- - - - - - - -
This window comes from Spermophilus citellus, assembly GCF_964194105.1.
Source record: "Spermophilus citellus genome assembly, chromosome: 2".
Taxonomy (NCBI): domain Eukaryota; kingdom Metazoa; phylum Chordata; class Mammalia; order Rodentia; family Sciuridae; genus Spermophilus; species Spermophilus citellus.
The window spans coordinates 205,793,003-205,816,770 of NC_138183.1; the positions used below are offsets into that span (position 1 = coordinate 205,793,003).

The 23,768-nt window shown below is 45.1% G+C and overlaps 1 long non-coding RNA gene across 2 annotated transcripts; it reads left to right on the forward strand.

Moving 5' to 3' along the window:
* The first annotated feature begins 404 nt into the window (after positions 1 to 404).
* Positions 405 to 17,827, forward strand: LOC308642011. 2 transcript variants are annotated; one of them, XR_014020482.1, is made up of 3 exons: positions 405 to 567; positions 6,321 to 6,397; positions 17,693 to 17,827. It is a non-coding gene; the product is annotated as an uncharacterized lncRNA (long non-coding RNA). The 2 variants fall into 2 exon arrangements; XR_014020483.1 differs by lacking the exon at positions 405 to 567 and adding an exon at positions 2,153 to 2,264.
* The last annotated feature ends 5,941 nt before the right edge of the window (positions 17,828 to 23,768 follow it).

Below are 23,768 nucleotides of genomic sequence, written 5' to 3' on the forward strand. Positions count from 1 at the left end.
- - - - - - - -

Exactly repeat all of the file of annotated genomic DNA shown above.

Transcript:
This window comes from Spermophilus citellus, assembly GCF_964194105.1.
Source record: "Spermophilus citellus genome assembly, chromosome: 2".
Taxonomy (NCBI): domain Eukaryota; kingdom Metazoa; phylum Chordata; class Mammalia; order Rodentia; family Sciuridae; genus Spermophilus; species Spermophilus citellus.
The window spans coordinates 205,793,003-205,816,770 of NC_138183.1; the positions used below are offsets into that span (position 1 = coordinate 205,793,003).

The 23,768-nt window shown below is 45.1% G+C and overlaps 1 long non-coding RNA gene across 2 annotated transcripts; it reads left to right on the forward strand.

Moving 5' to 3' along the window:
* The first annotated feature begins 404 nt into the window (after positions 1 to 404).
* Positions 405 to 17,827, forward strand: LOC308642011. 2 transcript variants are annotated; one of them, XR_014020482.1, is made up of 3 exons: positions 405 to 567; positions 6,321 to 6,397; positions 17,693 to 17,827. It is a non-coding gene; the product is annotated as an uncharacterized lncRNA (long non-coding RNA). The 2 variants fall into 2 exon arrangements; XR_014020483.1 differs by lacking the exon at positions 405 to 567 and adding an exon at positions 2,153 to 2,264.
* The last annotated feature ends 5,941 nt before the right edge of the window (positions 17,828 to 23,768 follow it).

Below are 23,768 nucleotides of genomic sequence, written 5' to 3' on the forward strand. Positions count from 1 at the left end.